Survivor Spotlight with Gary H. Steadman

                                       Half Marathon Finish Line Photo
At 54 yrs of age, I was more healthy than I’d been in decades. or so I thought. What I didn’t know was my life was at greater risk than ever before. Four years earlier I’d made significant changes to improve my health and quality of life. I began exercising consistently, changed my diet, lost 50 pounds and transformed blood test results from ugly to spotless. It all worked fabulously and yet, my life was in grave danger with every breath and heartbeat. I had no idea what was happening, none.
The end of October marks my one year anniversary from the moment my world suddenly changed. I should say my awareness suddenly changed because what was happening in my body took time and developed slowly. It was late October of last year that I found myself desperately short of breath. I couldn’t climb stairs. I’d been fighting for what I thought was a cold for weeks, over eight weeks to be exact. The cough I told everyone would go away in time, was getting so severe I could barely breathe without having a coughing fit. I’d made three visits to the doctor, gone through every prescribed course of treatment and was only getting worse.
At the same time, I was limping along with knee pain. A pain I believed came from my running. I’d trained for weeks in preparation for an early September Half Marathon. With distance training, for me anyways, has always had some form of pain somewhere and the pain in my knee wasn’t new at all. This time it couldn’t be soothed in the usual ways with icing it down, stretching, foam rollers or even deep tissue massage. I completed that Half Marathon in early September. Knowing what I know now, I feel fortunate I made it to the finish line alive.
My wife had seen what was going on with my health but it wasn’t till late October, when I shared one more symptom with her, we decided I had to get to the hospital. The leg with knee pain was now swelling and the pain extended from my ankle up to mid-thigh. We were received at the hospital ER rather routinely, checked in and waited three hours till a room was available. The nurse ran us through the routine of questions and examined my leg and lungs for the coughing. From there, things got a little crazy.
This ER nurse was an angel. Although she wouldn’t say so directly, she knew what was going on right from the start. She pressed for quick action in getting specialists in to see me, tests ordered and processed. Over the course of the next few hours, I would see no less than five different specialists. They ran round after round of blood tests, x-rays, EKG, ultrasounds, CT scans, more CT scans. It was a long night and very much a blur.
My diagnosis was Deep Vein Thrombosis (DVT) in five separate major veins of my right leg extending from ankle through hip. On top of that, the CT scans confirmed extensive Pulmonary Embolisms (PE) in both my lungs and in all lobes. There’s not a lot of detail I recall from this blur of a night but a few things that I do recall clearly are numerous medical professionals reviewing my case and shared I was “very lucky to be here”. I don’t recall any doctor willing to state I’d be ok, just that they’ll do everything they can to help me. The Pulmonologist, reviewing my chest CT started to count the PE’s then stopped because there were too many to count. His comment was, “It looks like a snowstorm, this’s impressive!”. I really didn’t want to be, impressive.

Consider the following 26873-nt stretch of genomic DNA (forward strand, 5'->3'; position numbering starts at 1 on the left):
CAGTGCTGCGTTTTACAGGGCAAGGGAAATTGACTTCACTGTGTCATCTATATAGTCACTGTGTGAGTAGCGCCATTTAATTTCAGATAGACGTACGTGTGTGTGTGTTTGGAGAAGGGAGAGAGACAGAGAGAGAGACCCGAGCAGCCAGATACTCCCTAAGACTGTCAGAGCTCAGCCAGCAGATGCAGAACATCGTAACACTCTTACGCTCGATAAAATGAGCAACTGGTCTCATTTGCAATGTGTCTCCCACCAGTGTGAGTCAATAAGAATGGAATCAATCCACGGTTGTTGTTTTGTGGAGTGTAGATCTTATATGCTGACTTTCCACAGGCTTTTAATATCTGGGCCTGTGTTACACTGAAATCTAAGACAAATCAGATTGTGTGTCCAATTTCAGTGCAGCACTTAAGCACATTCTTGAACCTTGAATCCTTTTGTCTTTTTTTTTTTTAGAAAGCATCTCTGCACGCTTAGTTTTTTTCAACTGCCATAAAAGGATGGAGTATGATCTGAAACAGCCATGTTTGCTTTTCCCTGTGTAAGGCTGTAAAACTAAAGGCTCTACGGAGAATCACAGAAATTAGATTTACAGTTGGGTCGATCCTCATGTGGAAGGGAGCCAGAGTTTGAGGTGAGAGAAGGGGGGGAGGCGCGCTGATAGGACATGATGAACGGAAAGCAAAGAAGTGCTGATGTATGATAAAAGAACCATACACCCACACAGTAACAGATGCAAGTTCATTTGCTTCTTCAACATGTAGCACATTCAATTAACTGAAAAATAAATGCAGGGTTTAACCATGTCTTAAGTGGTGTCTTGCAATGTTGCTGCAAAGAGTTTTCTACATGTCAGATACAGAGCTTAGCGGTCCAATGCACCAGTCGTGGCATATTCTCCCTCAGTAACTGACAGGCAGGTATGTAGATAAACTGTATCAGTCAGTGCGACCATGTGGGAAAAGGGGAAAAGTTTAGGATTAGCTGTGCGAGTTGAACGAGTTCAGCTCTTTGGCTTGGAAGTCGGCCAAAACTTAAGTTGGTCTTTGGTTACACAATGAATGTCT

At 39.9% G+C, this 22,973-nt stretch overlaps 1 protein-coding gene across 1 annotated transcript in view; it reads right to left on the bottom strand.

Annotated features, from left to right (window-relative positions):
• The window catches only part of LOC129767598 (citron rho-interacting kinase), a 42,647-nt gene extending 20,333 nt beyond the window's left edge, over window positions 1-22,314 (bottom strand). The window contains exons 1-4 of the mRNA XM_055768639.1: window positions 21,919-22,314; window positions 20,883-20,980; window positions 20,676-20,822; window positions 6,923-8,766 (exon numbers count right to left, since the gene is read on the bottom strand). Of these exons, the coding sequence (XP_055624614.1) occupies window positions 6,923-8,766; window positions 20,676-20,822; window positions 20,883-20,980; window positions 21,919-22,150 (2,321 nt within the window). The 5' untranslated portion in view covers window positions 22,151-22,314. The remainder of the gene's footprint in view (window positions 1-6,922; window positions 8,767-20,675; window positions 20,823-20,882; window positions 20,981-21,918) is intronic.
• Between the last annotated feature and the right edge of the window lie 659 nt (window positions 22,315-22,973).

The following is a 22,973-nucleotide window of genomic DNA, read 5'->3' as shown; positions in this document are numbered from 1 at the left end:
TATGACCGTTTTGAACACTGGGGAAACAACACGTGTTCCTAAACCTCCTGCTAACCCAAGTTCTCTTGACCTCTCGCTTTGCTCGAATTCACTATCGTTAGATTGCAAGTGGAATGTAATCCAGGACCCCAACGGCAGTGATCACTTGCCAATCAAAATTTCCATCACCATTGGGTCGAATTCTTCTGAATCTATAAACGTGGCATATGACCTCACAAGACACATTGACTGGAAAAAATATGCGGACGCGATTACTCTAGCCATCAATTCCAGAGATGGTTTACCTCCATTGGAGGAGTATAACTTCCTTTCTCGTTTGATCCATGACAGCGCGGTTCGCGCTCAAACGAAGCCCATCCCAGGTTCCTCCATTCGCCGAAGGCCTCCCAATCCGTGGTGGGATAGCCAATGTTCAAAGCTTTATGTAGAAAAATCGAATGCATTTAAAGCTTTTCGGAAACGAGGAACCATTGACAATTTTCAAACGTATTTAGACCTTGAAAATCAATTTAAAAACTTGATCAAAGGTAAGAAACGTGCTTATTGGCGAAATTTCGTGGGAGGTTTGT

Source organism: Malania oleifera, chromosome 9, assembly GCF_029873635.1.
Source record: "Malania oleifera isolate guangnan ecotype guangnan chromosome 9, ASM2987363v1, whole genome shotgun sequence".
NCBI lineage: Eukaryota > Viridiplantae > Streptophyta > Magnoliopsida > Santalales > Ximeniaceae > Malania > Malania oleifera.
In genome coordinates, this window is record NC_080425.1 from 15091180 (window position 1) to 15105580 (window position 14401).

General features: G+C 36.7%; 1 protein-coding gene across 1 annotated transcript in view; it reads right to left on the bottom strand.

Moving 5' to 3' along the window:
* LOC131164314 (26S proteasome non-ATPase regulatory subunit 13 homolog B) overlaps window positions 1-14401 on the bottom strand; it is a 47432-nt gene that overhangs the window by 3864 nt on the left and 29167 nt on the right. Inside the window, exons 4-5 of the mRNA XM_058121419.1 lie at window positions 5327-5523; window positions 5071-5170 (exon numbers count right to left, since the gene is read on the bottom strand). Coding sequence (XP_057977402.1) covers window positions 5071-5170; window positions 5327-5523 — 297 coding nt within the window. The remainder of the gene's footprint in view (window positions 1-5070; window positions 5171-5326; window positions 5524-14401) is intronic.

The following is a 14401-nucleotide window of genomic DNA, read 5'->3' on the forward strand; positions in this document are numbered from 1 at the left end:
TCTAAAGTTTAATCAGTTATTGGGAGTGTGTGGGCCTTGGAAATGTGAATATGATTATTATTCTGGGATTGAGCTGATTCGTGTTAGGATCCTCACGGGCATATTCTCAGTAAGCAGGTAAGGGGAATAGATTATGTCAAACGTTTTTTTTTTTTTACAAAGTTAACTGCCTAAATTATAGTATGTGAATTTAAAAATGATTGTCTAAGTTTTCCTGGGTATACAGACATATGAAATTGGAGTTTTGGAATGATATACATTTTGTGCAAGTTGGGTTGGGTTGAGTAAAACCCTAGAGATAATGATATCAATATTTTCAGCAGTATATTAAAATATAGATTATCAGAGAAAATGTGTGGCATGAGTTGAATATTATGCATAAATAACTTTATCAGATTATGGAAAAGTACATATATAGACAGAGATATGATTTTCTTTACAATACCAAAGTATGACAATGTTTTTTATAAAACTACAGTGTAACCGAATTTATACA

For the next four days, I would be in Critical Care. I was administered Heparin by IV to stop further clotting. We reviewed numerous potential avenues to resolve the clots in my leg and my lungs. Ultimately, we were advised, my situation was so extensive any invasive action which could be taken would put me in even greater danger (of a terminal event).  We’ll use medication to stop the clotting and the rest is up to my body’s natural healing processes. In time, that’s exactly what has happened. My body has largely healed itself. My leg is still not what I would consider normal, but it’s 95% and that may be my new normal.
All that being said I have to be honest, this is where things actually got difficult for me. This was, and still is, an emotional roller coaster like I’ve never before experienced. For me, this was the first time I’ve been convinced I was truly facing my pending mortality. The challenge of this and the changes it brought on an emotional level have been something I simply didn’t see coming. This is very hard to share and something I’ve pondered countless times in the last few months. I don’t see many addressing this side of what’s happened to them, the emotional impact, and that’s part of the problem. You can feel very alone even though you’re not. So if you’ve been through this or something similar and that roller coaster is hitting you hard, know you’re not alone.
To survive a day you’re absolutely convinced was to be your last, profoundly changes your outlook on everything. EVERYTHING.
I can’t think of a better way to characterize the impact of this event. It can be a good thing. There are highs on the roller coaster I refer to above. You appreciate everything in new and more powerful ways. Your family, music, the spring air, fall colors, a baby’s cry (even if it’s in the airplane seat behind you). You have less time for things that waste your time and more time for things that don’t. There are countless cliche’s I could rattle off here but what I’ve come away with is this. At my one year anniversary of this life event, I can appreciate this year which might not have been. Better than that though, knowing my risks means I have a better shot at enjoying many more to come and I’ll be savoring every bit of it.
Learn the symptoms of thrombosis and your personal risks. One day it could save your life or the life of someone you love.
To Survive a Day...

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